Private networks, guaranteed service, total control – “We are proving 5G for Industry 4.0,” says Vodafone
Vodafone will use a range of private networking options to serve industrial verticals, it has said, as it develops its advanced LTE and emerging 5G proposition for enterprises. These options include spot usage of unlicensed LTE, localised usage of public LTE, and dedicated slices of its public 5G networks.
Speaking with Enterprise IoT Insights at Mobile World Congress (MWC) 2019 in Barcelona, Phil Skipper, head of IoT business development at the UK based operator said Vodafone was in the process of “proving 5G for industry” via testing with customers and at its own telematics factory in Italy. 5G brings critical advances in latency and reliability, he noted, which open up its viabiliy as a core technology in industrial control functions.
“We are proving 5G for Industry 4.0. When you move into the factory, you move to more control-based applications, and 5G brings together a number of interesting things. Firstly, it brings private networks – this ability to lay a private network over a factory. Secondly, 5G takes IoT from a data network to a control network. Third, it introduces mobile edge computing, and fourth, it leverages cloud and hybrid cloud.”
On cloud functionality, Vodafone last month signed a $550 million deal with IBM to combine connectivity, cloud and artificial intelligence (AI) technologies to help companies remove complexity from their digital transformations. “5G doesn’t just depend on fibre, spectrum and gadgets, but on advanced levels of integration, automation, optimisation and security across the ever more complex IT systems that companies are building in a bid to transform,” noted IBM in its press push.
Skipper sums up: “You have almost this perfect storm of technologies coming together.”
Vodafone is focused on five verticals: automotive, insurance, buildings, logistics, healthcare. “These are basically data-based services,” says Skipper. Its choice-verticals have been selected for their relevance and consistency across markets. “They rely on connectivity. And they’re pretty constant. So tracking an asset in Africa is the same as tracking an asset in Alaska,” he explains. “These are true global verticals.”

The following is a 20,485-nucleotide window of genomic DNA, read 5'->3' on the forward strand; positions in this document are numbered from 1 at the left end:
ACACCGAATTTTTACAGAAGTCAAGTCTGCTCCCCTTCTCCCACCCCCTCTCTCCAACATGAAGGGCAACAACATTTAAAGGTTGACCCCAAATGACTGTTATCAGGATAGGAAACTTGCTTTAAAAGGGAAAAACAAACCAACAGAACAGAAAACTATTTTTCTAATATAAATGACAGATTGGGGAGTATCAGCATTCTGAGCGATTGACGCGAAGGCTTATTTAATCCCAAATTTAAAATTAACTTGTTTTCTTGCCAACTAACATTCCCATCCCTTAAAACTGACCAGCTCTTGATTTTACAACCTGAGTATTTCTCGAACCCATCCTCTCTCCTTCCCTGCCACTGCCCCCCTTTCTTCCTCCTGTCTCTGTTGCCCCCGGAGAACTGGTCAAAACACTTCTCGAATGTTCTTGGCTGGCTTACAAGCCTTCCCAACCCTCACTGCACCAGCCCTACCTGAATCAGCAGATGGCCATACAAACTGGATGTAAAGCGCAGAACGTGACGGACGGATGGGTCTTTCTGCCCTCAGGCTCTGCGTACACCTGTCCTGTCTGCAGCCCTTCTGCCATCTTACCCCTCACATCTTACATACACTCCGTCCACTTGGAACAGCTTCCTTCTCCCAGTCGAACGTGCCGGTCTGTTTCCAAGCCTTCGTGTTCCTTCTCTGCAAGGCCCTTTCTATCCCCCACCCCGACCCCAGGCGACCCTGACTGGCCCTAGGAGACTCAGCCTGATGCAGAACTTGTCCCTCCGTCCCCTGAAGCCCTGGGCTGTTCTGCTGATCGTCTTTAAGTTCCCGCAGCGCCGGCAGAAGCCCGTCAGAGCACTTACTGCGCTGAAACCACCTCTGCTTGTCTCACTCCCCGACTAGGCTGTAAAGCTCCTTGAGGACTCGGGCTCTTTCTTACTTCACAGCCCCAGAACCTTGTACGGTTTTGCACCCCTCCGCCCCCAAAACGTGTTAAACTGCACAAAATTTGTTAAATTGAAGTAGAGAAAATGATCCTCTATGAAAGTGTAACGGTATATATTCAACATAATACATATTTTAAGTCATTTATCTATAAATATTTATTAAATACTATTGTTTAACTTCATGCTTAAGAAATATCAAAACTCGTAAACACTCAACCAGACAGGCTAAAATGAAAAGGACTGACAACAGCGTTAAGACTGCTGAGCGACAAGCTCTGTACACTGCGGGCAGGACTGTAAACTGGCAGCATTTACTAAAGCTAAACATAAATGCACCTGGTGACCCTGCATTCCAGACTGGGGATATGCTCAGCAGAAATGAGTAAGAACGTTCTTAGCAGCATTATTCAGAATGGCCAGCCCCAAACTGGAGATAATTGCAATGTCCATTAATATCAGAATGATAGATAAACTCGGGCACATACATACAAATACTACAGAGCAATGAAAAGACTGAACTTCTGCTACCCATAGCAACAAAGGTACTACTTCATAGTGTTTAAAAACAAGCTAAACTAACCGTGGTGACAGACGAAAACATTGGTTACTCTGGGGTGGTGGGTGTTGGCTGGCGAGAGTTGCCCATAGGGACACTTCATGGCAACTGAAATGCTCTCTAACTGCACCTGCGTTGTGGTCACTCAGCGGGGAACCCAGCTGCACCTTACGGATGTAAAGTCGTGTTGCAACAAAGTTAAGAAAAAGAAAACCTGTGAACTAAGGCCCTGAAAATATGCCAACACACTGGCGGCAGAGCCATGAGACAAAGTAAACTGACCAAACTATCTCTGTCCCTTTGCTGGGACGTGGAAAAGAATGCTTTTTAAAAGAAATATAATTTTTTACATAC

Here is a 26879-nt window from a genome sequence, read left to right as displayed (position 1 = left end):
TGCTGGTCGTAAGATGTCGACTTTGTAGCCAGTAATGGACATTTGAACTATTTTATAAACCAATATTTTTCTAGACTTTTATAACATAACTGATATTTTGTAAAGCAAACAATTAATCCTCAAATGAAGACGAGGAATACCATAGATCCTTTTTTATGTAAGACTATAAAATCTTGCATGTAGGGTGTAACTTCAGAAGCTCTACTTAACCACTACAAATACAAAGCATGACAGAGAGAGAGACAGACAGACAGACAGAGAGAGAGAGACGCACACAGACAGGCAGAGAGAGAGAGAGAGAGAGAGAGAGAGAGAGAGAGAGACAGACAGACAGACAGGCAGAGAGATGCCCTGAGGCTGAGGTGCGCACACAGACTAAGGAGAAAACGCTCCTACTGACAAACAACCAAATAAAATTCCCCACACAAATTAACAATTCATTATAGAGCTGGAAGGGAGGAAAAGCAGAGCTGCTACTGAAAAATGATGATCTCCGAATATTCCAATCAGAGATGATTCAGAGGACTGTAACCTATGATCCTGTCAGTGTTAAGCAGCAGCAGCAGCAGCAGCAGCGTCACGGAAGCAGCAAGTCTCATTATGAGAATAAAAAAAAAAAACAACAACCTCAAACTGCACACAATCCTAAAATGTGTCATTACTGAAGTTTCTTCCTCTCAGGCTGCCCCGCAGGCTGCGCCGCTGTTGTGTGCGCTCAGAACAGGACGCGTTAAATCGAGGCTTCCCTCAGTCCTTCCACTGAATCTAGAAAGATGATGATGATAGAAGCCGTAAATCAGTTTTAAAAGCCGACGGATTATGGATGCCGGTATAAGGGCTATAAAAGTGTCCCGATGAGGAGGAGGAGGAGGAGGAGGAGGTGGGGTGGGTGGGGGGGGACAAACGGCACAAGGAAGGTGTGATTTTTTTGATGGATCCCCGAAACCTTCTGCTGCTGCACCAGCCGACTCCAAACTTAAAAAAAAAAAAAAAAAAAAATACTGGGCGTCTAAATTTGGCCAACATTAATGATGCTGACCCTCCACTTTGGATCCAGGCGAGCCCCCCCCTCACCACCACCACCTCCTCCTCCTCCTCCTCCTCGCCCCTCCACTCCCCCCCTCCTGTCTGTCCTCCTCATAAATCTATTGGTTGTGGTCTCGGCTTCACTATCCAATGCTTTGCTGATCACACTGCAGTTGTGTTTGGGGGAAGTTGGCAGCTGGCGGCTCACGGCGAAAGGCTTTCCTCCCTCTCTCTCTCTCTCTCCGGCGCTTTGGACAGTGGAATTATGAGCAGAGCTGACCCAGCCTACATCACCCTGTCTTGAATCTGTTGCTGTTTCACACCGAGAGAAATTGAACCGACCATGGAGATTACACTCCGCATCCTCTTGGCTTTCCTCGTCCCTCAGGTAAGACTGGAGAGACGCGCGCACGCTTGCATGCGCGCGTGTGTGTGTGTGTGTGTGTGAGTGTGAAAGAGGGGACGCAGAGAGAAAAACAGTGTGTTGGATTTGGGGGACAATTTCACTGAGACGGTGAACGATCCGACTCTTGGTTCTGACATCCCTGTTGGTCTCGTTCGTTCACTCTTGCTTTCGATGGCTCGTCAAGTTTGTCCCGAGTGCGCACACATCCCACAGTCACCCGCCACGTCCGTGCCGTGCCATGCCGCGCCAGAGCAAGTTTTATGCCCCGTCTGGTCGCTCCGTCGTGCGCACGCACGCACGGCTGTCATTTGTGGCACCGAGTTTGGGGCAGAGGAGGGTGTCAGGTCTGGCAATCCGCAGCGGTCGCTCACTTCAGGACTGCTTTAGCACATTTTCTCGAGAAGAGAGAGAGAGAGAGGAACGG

A number of more fragmented verticals exist below these first five. Agriculture is the obvious example: it varies by discipline (arable, livestock, for starters), as well as by geography, notes Skipper. Vodafone’s industrial view is structured so its big five verticals are served centrally and the rest go via local operations, as demand dictates. The company is organised, he says, to provide “application enablement, device management, and a range of services” to its operating companies and their customers, as required – “to build applications that are connected with Vodafone”.
He explains: “The closer you get to a local vertical, the more local expertise you need for the market – in terms of local regulation, tariffs and pricing, taxation. We focus on the big ones, and encourage op-cos to work locally to deliver local products.”
Vodafone has acquired its own vertical-market expertise over a period of time, notably in the utilities space and in healthcare. Its bought UK-based Cable & Wireless in 2012, which had owned Energis Communications, which was once owned by the National Grid. It has a track record of public-sector contracts, beyond. Before joining Vodafone in 2013, Skipper was with Siemens, variously in charge of its markets and portfolio within its infrastructure and cities organisation, and director of electro mobility. He has held roles at Landis + Gyr and Mars, as well.
This in-house know-how will pay off as Vodafone addresses new industries with new technologies, he suggests. “We can talk to customers in their language about how use connectivity, rather than talk as a telco,” he says.